As we explained in our previous paper, there is a unique dataset of dairy farms in Europe that have joined the farm comparison project of UNIFORM-Agri. With this dataset we can look at how these farm’s change over a period. We respect and maintain their privacy, so we only show the trend of the group of farms per country. Most of the data is yearly rolling averages and measured in January.
We have already shown the differences in herd size and sustainability. In this paper we will talk about the reproductive performance in farms from the same four countries: The Netherlands (1420 farms), Belgium (299 farms), Germany (170 farms) and UK (480 farms). All of them use the UNIFORM Herd management software or a branded version of it.
Speaking about reproductive performance there are a few Key Performance Indicators (KPI’s) to be monitored. The most important ones are included in our dataset. These are:
– Average number of days in milk to 1st service (Avg DIM to 1st service): for all cows in the herd, the average number of days after calving that cows are being inseminated/served.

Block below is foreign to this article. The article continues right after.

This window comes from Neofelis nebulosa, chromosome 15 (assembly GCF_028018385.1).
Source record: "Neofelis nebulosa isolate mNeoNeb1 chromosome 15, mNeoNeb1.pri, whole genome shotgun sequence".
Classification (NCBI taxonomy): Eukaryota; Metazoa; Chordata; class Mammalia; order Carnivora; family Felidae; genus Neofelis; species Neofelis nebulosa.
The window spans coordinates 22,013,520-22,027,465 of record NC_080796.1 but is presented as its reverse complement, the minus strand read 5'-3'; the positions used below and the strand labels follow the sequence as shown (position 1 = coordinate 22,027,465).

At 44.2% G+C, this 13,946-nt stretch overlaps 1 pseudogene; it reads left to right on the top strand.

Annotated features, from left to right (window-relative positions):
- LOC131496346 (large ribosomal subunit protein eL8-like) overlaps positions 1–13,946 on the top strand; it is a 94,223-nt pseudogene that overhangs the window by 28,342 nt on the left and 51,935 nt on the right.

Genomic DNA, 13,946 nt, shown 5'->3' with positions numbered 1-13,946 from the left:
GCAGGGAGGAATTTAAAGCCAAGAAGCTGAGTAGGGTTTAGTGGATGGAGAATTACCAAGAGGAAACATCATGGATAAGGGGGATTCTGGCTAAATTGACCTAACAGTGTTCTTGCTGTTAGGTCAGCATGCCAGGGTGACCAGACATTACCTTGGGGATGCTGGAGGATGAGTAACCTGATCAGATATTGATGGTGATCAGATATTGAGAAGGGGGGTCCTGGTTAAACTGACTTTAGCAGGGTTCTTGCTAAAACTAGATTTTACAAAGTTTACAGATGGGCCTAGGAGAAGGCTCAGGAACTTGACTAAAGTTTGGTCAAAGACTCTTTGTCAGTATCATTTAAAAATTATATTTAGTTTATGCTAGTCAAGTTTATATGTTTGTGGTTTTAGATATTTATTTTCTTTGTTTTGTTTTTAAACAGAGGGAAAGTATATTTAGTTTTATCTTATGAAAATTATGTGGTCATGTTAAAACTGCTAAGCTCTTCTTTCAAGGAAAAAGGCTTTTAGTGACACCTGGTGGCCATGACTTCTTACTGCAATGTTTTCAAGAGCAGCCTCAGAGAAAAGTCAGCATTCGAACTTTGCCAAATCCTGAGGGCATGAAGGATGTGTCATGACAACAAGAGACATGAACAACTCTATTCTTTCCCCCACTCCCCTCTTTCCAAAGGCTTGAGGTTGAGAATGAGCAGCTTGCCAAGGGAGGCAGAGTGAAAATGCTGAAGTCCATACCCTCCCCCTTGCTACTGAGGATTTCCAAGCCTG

– Insemination rate (IR): from all eligible cows, how many of them have been inseminated/served.
– Conception rate (CR): from all the inseminated cows, how many of the inseminations are successful.
– 21 days Pregnancy rate (PR): a mix of the 2 previous KPIS. It is the result of IR * CR. Which means, from all eligible cows, how many are pregnant.
– Predicted Calving Interval: the estimation of how many days will be between the last calving and the next one. This KPI considers pregnant cows, inseminated without a diagnosis and open cows for the prediction.
– Average age to 1st calving: a very important KPI for heifers. It is the average amount of time that it takes a heifer to get to their first calving and start being a productive animal in the herd.
Depending on herd management, we can consider a different value as good (or as a goal) for some of these KPIs. For example, for the Avg. DIM to 1st service or for the predicted calving interval.
For high producing farms, the goal would be to have a slightly longer calving interval and more days to 1st service than what is consider ideal in their area/country. Otherwise, cows would be dried off when they are still producing a lot of milk, so it is better to extend these periods in time.
For farms with lower production, on the other hand it would be better if these two KPIs are lower. Less days for calving interval and less Days in Milk (DIM) at 1st service. Cows will be dried off with low productions and interval between peaks of lactations will be shorter.